In a classic role reversal, an Indian fortress built to guard against threats from outside now welcomes travellers from faraway lands to experience Rajasthan’s hospitality, cuisine and traditions.

Words & Additional Photography by Belinda Jackson. Hotel Photography Courtesy of  Alila Hotels & Resorts

It’s 500 steps to the Kalka Mata temple in the foothills of the Aravalli Hills, which swing in a wide arc across India’s most colourful state, Rajasthan.

‘Mother give us strength. Mother give us strength,’ an old woman mutters with every step, as we few pilgrims climb toward the Hindu temple. I’m happy she’s calling on the invincible goddess Durga – our progress is watched by a band of stone-faced monkeys which are, unnervingly, the size of small children. Occasionally, one leaves a long, silvery tail across our path, taunting us. I hope the woman is praying for me, too.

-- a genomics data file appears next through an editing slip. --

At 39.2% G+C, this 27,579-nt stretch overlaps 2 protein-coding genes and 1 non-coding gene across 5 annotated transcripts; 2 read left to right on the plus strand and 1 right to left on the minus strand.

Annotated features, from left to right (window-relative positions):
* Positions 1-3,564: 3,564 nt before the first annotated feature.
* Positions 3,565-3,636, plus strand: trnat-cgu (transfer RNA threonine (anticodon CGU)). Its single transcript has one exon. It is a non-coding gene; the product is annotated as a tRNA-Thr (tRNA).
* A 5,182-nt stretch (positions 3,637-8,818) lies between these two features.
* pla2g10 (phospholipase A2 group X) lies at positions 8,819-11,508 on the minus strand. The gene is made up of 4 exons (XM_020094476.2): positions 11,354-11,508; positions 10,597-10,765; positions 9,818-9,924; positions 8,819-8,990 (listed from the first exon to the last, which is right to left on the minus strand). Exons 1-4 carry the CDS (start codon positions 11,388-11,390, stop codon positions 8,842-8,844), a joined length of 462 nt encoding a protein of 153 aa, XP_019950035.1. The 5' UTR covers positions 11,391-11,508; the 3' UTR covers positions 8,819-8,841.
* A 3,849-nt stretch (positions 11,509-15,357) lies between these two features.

You have to work for your blessings at Kalka Mata. But at the top, the priests smile at our faces, red and glistening in the monsoonal heat. I receive a thread on my wrist, a tika on my forehead, food in my mouth, and I toll the temple’s heavy bell to let the gods know I’ve arrived.

To escape the crush of humanity in beautiful, busy Jaipur, Alila Fort Bishangarh is an hour north on the road to Delhi, a 230-year-old fortress that took seven years to be transformed into a luxury hotel, and which has already drawn the eye of Bollywood’s glitterati, who zip in from Delhi or Mumbai for a weekend in the country.

Set on a granite hill, the watchful fortress looks out over the Aravalli Range